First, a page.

There are three different ways to end a tenancy. The tenant moves out, you move the tenant out, or eviction court. When the tenant moves on their own, it is usually clean and simple. It isn’t always that way if you move the tenant out, but it can be. Eviction court? In the best of times, it is messy and expensive. Now it has the potential to be disastrous.

 There are two sides to evictions: the time lost and the expense. The average rent amount in Eugene is $1,512. Filing costs will be $150. If it goes to court, as many do, you will need to hire a lawyer for an average of 4-5 hours, which normally costs around $275 per hour. Your minimum cost for an eviction is $1,662. If it goes to court, your minimum cost will be around $2,762.

Now we’re on to the time lost. Currently, we are required to give a 10-Days Notice for Non-payment of Rent. For non-payment, your case won’t be called until at least twenty-one days after filing (a recent change). If you win – and it isn’t guaranteed you will – the judge will give the tenants a certain amount of time to move. If it goes to trial, the trial will not occur until at least twenty-one days after the first appearance. That brings us up to fifty-two days, and you still don’t have possession.

The Recent Ruling: CJO 21-031

The changes in time are due to a recent order by the Oregon Supreme Court. This ruling changes the date of the first appearance for nonpayment cases from the original seven days to a minimum of twenty-one days or no more than twenty-eight days after filing.

The new court order extends the date of the first appearance for cases unrelated to nonpayment, allowing for it to be called as late as fourteen days after filing. The trail may be set as late as thirty days from the date of first appearance.

The legislature was bad enough. Now the courts have joined in their attempts to make life difficult. The new change has made it nearly impossible for a landlord to carry through an eviction for non-payment. Nearly, but not entirely impossible. When it comes to evictions, the time of the DIY landlord is over. Do not set foot in eviction court without first speaking with a lawyer.

How to Avoid Evictions

We’ve established that you want to avoid evictions at all cost. The question is, how?

Property management, when done correctly, is an art of prevention. Disasters are exhausting and they take up time. Our job: avoid them like the plague. Don’t let the maintenance build-up, don’t allow the tenants to fall behind in their rent, keep the property in good repair, and never rent to anyone you will someday evict.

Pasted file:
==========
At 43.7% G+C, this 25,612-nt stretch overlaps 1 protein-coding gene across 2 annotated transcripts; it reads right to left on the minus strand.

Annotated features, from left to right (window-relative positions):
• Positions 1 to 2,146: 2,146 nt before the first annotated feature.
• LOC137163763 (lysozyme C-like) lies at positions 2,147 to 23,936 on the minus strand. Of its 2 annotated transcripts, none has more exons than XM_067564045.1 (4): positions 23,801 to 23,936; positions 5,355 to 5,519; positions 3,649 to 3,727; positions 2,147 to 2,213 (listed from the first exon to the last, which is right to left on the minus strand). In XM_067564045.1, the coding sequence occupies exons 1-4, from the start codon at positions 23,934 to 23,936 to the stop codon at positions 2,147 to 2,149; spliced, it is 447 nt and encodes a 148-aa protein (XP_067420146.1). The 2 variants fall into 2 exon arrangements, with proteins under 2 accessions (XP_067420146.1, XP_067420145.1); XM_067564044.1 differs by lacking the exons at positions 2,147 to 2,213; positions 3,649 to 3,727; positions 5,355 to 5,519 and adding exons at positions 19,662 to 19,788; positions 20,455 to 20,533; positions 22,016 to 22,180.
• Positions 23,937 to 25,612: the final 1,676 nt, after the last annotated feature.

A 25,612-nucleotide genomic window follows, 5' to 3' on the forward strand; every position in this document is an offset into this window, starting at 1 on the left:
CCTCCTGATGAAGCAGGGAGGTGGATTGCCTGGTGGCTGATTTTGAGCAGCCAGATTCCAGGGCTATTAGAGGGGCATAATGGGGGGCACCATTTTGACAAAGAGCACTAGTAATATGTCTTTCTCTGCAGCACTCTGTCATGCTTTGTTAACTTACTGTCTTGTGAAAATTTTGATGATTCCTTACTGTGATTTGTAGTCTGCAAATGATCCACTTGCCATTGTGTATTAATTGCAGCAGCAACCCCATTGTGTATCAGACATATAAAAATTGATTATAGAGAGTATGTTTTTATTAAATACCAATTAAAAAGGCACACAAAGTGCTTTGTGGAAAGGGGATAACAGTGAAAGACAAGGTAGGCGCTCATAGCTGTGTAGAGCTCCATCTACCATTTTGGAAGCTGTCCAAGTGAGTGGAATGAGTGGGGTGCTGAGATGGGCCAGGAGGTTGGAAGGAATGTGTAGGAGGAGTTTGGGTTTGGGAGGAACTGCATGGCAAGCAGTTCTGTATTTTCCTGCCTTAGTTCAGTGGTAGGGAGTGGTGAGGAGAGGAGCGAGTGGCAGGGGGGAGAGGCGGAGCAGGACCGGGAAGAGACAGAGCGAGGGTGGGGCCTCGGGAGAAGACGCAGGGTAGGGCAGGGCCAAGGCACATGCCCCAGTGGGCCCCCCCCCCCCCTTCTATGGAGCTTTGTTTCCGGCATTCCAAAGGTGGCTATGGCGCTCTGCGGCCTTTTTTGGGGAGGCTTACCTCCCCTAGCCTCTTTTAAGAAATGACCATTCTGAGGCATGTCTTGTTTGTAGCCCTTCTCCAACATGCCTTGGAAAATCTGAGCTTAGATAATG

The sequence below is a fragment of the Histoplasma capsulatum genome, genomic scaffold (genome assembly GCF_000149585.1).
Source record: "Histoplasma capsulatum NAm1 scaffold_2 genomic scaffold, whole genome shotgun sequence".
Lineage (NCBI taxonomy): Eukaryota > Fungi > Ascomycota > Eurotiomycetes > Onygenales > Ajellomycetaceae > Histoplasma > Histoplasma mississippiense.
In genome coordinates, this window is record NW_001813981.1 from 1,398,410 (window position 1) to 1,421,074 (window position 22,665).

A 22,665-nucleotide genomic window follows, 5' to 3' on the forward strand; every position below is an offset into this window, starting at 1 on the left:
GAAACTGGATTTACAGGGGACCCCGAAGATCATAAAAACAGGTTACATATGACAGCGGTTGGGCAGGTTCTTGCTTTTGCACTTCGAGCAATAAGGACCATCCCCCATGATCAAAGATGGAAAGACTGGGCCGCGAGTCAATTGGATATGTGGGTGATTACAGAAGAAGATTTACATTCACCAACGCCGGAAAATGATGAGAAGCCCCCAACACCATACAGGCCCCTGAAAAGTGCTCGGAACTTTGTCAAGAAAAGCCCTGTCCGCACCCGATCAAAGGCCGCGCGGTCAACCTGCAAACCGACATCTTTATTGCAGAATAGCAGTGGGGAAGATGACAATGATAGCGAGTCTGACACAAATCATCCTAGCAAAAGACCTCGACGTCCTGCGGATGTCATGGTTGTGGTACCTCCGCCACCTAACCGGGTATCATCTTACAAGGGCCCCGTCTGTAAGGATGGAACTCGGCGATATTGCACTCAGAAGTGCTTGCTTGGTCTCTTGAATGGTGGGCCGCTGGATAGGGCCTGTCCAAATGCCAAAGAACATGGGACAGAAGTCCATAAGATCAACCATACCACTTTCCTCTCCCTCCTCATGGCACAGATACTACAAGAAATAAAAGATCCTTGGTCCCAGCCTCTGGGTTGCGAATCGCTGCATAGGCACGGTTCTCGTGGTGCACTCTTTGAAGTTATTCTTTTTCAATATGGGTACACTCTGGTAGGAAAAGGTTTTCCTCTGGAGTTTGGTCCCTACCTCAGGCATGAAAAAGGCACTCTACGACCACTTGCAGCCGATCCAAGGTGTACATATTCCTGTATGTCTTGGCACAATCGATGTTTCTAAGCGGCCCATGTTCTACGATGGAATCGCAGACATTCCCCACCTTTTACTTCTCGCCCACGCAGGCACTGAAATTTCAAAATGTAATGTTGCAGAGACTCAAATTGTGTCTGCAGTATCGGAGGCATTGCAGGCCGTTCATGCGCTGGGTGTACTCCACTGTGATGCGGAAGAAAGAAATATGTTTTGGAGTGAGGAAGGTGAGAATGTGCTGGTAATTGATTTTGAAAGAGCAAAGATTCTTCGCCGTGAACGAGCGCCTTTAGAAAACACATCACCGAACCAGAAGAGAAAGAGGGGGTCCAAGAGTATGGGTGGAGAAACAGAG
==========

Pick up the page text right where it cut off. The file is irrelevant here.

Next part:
Empire has made an art of choosing tenants. As most readers will already know – but we never grow tired of bragging – Empire has never evicted a tenant we chose.

Our founder, James Waggoner, compares a tenancy to a three-legged stool. The three legs are rental history, credit, and income. If one leg is short, such as only a year of rental history, you can prop it up with a slightly increased deposit. Credit isn’t bad, but there just isn’t anything there? An increased deposit can help.

We do require more of our applicants than most companies, and it takes more work to process the application. But in the long run, it pays off. Many landlords were left in the dark during the recent emergency period, the tenants unable or unwilling to pay, and unwilling to communicate with their landlord. In Empire, the tenants we selected worked with us. Not all of them were able to pay the rent the entire time or on time, but they stayed in communication with us and kept us informed. And of those few, the majority are now caught up. Not a single tenant we chose deliberately shorted us on rent.

In Conculsion:

Do your work going in and the chances of the tenancy blowing up in your face dramatically decrease. Screen your applicants thoroughly and carefully, and don’t be discouraged when you end up deny applications. It’s better for your property to be vacant than for you to wish it was vacant.

Happy Landlording!